The "senior moment" -- it's one of the most common stereotypes in movies and on television. But the "senior moment" used so often for cheap laughs isn't nearly as "common" as you've been led to believe.

In fact, most seniors barely experience any significant form of cognitive decline over the years.

If you're a senior yourself, you already knew that -- and you're probably more than a little annoyed by those constant portrayals of doddering oldsters who can't remember what they had for breakfast.

Which is why you likely won't be surprised to hear about a recent study that found that two-thirds of all seniors experience very little cognitive decline in their golden years.

For ten years, researchers tracked 1,049 nuns, priests, and monks between the ages of 56 and 102 who were dementia-free at the start of the study and gave them annual cognitive tests.

They found that only a third of the volunteers suffered either a moderate or rapid cognitive decline, with the rest experiencing declines so small that one of the authors of the study said it wasn't much of a change at all.

But while the study published in the journal Age and Aging proves that you can remain sharp even as the years go by, too many doctors still assume that a failing memory is a normal part of growing old.

So when older patients complain that they can't quite remember as well as they used to, docs often just shrug it off.

"You're just getting older," they say. "Nothing to worry about."

That's just patronizing and insulting -- because a failing memory could be something to worry about after all. Docs who can't or won't take it seriously aren't worth remembering anyway.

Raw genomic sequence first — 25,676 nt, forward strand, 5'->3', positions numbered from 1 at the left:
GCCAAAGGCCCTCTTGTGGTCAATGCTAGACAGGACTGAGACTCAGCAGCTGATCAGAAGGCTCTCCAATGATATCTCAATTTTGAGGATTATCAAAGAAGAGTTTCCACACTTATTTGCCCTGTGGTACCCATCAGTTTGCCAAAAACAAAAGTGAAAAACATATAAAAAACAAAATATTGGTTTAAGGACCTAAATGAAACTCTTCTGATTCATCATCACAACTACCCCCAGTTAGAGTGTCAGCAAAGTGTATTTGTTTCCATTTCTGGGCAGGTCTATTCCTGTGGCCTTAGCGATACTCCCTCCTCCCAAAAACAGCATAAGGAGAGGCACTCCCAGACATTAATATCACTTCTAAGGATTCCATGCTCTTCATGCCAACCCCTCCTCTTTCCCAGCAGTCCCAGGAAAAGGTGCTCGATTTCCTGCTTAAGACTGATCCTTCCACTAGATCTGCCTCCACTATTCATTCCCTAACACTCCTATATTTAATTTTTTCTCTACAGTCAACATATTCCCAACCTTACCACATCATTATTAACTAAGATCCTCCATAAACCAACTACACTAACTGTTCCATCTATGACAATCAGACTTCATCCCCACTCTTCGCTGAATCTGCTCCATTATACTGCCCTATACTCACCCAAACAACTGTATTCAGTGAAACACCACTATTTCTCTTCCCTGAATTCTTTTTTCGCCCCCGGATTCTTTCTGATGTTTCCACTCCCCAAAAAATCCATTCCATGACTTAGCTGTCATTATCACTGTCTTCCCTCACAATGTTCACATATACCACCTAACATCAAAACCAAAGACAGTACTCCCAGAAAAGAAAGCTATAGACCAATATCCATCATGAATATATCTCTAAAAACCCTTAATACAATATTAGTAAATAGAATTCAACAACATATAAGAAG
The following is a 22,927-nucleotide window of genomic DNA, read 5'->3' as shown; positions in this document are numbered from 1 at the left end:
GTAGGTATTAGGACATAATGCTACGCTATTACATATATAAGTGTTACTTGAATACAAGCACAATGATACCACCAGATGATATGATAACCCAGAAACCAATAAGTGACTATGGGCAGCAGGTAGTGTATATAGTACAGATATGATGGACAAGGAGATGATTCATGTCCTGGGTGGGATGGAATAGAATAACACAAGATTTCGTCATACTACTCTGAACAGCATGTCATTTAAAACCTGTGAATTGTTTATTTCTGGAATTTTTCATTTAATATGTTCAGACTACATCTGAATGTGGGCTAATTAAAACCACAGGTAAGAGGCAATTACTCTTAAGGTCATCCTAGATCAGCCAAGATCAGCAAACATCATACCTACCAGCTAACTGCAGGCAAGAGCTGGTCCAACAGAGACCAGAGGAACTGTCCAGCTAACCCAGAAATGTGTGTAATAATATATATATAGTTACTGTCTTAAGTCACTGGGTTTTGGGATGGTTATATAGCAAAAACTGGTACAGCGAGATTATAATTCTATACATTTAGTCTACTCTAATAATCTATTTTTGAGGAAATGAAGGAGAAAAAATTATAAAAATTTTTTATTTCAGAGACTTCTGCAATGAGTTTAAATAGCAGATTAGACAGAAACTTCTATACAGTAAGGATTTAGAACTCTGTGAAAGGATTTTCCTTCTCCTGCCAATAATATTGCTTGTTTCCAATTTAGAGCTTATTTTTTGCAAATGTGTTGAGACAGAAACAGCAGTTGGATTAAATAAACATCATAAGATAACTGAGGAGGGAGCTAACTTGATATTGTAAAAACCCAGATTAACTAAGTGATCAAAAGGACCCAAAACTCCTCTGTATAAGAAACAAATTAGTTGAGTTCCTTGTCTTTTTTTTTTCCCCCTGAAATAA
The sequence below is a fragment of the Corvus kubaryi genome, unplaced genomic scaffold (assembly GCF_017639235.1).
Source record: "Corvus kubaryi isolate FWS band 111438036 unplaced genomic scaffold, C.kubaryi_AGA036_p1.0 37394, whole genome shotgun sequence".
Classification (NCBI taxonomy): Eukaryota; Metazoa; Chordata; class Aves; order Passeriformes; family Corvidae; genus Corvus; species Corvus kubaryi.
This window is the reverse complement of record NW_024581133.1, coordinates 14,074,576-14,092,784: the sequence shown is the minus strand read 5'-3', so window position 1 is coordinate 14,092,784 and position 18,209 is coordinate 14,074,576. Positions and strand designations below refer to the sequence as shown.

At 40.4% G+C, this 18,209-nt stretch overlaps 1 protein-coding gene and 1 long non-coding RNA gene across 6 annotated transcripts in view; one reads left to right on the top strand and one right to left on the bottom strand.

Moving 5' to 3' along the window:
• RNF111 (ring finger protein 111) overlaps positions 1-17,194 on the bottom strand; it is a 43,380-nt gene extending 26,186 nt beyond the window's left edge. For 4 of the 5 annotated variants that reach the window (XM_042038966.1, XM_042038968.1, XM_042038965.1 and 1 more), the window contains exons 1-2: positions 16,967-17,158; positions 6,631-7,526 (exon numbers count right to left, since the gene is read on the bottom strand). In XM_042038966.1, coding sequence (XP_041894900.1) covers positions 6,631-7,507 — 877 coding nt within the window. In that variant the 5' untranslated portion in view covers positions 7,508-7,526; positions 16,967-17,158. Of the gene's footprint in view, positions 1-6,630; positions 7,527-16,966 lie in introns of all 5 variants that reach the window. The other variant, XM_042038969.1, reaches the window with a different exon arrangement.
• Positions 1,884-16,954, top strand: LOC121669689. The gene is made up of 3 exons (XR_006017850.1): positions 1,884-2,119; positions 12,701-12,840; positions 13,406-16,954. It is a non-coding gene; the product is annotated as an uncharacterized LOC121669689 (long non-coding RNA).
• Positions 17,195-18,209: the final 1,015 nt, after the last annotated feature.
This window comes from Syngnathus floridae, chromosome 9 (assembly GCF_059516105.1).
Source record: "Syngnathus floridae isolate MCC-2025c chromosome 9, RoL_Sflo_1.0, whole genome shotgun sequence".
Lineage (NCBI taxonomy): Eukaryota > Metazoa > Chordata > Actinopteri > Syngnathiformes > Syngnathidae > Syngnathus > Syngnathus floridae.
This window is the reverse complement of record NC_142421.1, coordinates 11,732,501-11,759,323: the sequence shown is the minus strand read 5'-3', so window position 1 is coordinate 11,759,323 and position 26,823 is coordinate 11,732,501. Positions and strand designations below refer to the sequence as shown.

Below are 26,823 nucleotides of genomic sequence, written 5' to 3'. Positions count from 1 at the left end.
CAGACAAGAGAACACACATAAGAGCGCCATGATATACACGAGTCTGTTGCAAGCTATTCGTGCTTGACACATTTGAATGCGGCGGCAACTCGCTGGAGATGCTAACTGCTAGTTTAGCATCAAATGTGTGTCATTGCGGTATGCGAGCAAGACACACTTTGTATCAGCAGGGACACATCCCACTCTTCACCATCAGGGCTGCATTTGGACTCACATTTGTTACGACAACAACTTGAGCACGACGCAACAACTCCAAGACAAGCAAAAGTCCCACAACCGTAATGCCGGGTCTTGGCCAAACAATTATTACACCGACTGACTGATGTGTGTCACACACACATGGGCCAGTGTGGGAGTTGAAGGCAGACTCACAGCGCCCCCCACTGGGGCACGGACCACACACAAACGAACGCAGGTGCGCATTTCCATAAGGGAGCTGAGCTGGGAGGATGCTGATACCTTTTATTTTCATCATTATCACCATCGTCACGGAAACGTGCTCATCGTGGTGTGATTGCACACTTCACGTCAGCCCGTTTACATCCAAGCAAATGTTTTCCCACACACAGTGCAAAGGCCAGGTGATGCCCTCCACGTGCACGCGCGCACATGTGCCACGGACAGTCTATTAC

In many cases, the little slips written off as senior moments – and even some cases of dementia itself -- are actually the warning signs of completely fixable problems, including sleep disorders, nutritional deficiencies, and drug side effects.

A good naturopathic physician can help get it all straightened out in no time.

And if -- like most seniors -- you haven't experienced any memory problems, there are steps you can take right now to help keep it that way.

A number of studies have found that moderate drinkers have a lower risk for dementia, including one that found a drink or two a day can slash the risk of Alzheimer's disease by 40 percent. (Read about it here.)

Other studies have found that sleep, B vitamins, coffee, and the pigment astaxanthin can all help protect the brain and lower your risk of cognitive decline, dementia, and Alzheimer's disease.

I'll have more on another study based on the same group of priests and nuns tomorrow -- one that blows another aging stereotype right out of the water.

Stay tuned.